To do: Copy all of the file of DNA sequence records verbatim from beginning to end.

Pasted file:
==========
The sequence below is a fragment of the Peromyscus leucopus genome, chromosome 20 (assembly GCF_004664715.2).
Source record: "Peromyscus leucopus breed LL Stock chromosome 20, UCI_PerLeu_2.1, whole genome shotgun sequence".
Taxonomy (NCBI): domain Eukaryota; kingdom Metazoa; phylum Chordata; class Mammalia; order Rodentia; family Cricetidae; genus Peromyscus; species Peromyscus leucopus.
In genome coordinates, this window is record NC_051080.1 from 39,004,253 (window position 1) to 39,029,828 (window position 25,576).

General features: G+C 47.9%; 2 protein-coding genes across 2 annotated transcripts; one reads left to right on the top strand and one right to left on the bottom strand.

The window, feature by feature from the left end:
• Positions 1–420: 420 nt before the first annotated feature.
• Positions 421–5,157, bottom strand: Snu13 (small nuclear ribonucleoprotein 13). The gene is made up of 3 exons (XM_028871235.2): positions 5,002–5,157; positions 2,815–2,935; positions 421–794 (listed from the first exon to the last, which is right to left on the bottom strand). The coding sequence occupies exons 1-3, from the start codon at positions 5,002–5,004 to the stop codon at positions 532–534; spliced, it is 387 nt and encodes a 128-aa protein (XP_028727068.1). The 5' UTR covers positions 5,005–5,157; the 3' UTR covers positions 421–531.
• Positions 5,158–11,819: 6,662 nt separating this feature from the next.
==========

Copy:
The sequence below is a fragment of the Peromyscus leucopus genome, chromosome 20 (assembly GCF_004664715.2).
Source record: "Peromyscus leucopus breed LL Stock chromosome 20, UCI_PerLeu_2.1, whole genome shotgun sequence".
Taxonomy (NCBI): domain Eukaryota; kingdom Metazoa; phylum Chordata; class Mammalia; order Rodentia; family Cricetidae; genus Peromyscus; species Peromyscus leucopus.
In genome coordinates, this window is record NC_051080.1 from 39,004,253 (window position 1) to 39,029,828 (window position 25,576).

General features: G+C 47.9%; 2 protein-coding genes across 2 annotated transcripts; one reads left to right on the top strand and one right to left on the bottom strand.

The window, feature by feature from the left end:
• Positions 1–420: 420 nt before the first annotated feature.
• Positions 421–5,157, bottom strand: Snu13 (small nuclear ribonucleoprotein 13). The gene is made up of 3 exons (XM_028871235.2): positions 5,002–5,157; positions 2,815–2,935; positions 421–794 (listed from the first exon to the last, which is right to left on the bottom strand). The coding sequence occupies exons 1-3, from the start codon at positions 5,002–5,004 to the stop codon at positions 532–534; spliced, it is 387 nt and encodes a 128-aa protein (XP_028727068.1). The 5' UTR covers positions 5,005–5,157; the 3' UTR covers positions 421–531.
• Positions 5,158–11,819: 6,662 nt separating this feature from the next.